The Decumanus Maximus, the east-west main street in the Roman expansion of the city. The Arch of Caracalla, heavily restored in the 1960s, is at the far end. The rich, fertile lands surrounding Volubilis produced olive oil and grains.
A panoramic view of some of the townhouses in the upscale area of the city. The wealthy residents had large peristyle houses, many with mosaic floors and private baths. Volubilis was a thriving city and an administrative center for the Roman Empire.

Volubilis is known for its well preserved, though in some cases heavily restored, mosaic floors found in the houses of the wealthy classes and in public and private baths. The subjects are generally mythological characters and stories, fantastic beasts or nature. I enhanced the colors in a couple of the photos below to really capture the image. In situ, the mosaics appear duller due to bright sun and deterioration due to the elements. The originals would have appeared brighter, like this first image.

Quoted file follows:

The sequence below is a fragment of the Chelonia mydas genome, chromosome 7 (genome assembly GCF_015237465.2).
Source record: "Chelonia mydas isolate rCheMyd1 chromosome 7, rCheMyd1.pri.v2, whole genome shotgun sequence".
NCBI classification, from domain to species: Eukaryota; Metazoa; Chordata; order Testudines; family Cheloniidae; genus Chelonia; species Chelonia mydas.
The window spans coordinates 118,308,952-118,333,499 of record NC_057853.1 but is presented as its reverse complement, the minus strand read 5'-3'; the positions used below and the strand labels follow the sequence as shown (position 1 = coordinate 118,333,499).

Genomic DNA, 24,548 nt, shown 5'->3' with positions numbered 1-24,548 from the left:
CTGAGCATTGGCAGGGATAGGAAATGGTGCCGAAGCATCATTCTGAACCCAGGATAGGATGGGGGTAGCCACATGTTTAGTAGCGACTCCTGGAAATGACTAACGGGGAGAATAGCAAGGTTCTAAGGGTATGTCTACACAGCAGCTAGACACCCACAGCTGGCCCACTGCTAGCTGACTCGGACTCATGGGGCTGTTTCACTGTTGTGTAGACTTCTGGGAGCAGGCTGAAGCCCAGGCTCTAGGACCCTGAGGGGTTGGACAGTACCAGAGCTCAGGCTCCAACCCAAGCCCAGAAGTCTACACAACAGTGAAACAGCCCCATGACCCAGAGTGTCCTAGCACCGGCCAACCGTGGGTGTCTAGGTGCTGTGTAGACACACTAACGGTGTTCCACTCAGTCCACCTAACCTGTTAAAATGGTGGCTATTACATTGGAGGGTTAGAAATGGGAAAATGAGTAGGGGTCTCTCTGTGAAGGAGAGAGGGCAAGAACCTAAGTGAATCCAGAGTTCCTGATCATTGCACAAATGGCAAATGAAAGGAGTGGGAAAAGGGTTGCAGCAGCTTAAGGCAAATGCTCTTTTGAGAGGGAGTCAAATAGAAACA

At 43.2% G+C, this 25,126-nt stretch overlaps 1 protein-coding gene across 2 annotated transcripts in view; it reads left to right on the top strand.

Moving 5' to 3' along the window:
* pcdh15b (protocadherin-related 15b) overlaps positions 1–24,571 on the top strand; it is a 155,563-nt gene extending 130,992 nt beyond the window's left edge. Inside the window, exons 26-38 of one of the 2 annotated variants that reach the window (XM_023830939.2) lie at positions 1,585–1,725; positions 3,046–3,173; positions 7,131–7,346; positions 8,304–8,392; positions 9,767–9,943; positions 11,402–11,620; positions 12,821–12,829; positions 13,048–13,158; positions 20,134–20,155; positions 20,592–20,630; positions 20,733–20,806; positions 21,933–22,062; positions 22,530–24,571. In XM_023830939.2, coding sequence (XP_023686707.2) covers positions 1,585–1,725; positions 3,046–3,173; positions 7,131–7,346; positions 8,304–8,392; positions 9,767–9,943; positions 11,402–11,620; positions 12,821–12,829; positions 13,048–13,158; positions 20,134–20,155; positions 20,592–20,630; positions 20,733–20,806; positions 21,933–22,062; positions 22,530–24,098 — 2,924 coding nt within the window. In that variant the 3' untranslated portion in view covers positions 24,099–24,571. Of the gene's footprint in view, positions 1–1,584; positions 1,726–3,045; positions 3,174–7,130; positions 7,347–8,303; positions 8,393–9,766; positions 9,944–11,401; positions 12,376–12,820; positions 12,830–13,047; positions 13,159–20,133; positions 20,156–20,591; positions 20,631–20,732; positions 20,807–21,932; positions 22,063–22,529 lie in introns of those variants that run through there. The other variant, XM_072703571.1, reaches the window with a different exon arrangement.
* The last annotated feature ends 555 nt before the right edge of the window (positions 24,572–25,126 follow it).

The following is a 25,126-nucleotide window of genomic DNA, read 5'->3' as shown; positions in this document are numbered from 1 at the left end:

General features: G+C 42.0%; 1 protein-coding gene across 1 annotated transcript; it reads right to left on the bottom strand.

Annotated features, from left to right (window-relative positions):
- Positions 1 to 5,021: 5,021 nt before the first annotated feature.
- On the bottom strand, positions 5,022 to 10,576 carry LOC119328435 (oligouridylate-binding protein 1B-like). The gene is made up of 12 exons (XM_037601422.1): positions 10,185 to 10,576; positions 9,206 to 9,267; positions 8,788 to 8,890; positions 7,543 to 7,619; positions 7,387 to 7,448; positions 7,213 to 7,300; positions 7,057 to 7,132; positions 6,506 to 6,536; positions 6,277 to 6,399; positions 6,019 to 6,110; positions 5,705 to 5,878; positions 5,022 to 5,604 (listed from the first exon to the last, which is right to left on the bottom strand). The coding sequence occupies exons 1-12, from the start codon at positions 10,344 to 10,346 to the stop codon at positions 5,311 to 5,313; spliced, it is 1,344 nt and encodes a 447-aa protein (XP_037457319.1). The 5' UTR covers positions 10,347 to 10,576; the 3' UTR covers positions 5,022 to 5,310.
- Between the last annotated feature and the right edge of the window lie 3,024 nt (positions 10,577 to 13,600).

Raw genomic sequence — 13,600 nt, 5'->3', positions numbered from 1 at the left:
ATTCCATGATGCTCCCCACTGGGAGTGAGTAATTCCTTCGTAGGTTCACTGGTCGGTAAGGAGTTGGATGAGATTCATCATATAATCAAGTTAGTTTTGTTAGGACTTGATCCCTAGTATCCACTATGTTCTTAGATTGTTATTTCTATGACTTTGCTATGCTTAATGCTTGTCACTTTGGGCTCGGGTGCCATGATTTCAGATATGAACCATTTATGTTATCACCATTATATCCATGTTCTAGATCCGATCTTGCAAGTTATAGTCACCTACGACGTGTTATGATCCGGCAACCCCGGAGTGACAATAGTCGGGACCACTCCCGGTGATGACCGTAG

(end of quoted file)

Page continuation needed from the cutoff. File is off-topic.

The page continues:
House of Venus
House of Dionysus and the Four Seasons
House of Orpheus floor, one of the largest mosaics
Dolphin mosaic floor in the private baths of the House of Orpheus.
Detail from House of Orpheus mosaic
A section of a house.
Fertile fields of Morocco’s Jebel Zerhoun Plain supported Volubilis and supplied olive oil and wheat to much of the empire.
The Arch of Caracalla. The extensive reconstruction in the 1960s has been questioned.
The Capitoline Temple dedicated to Juno, Jupiter and Minerva, c. 218 CE.
The Basilica. Originally a judicial and administrative hall, it was later used as a church. Early 3rd century CE.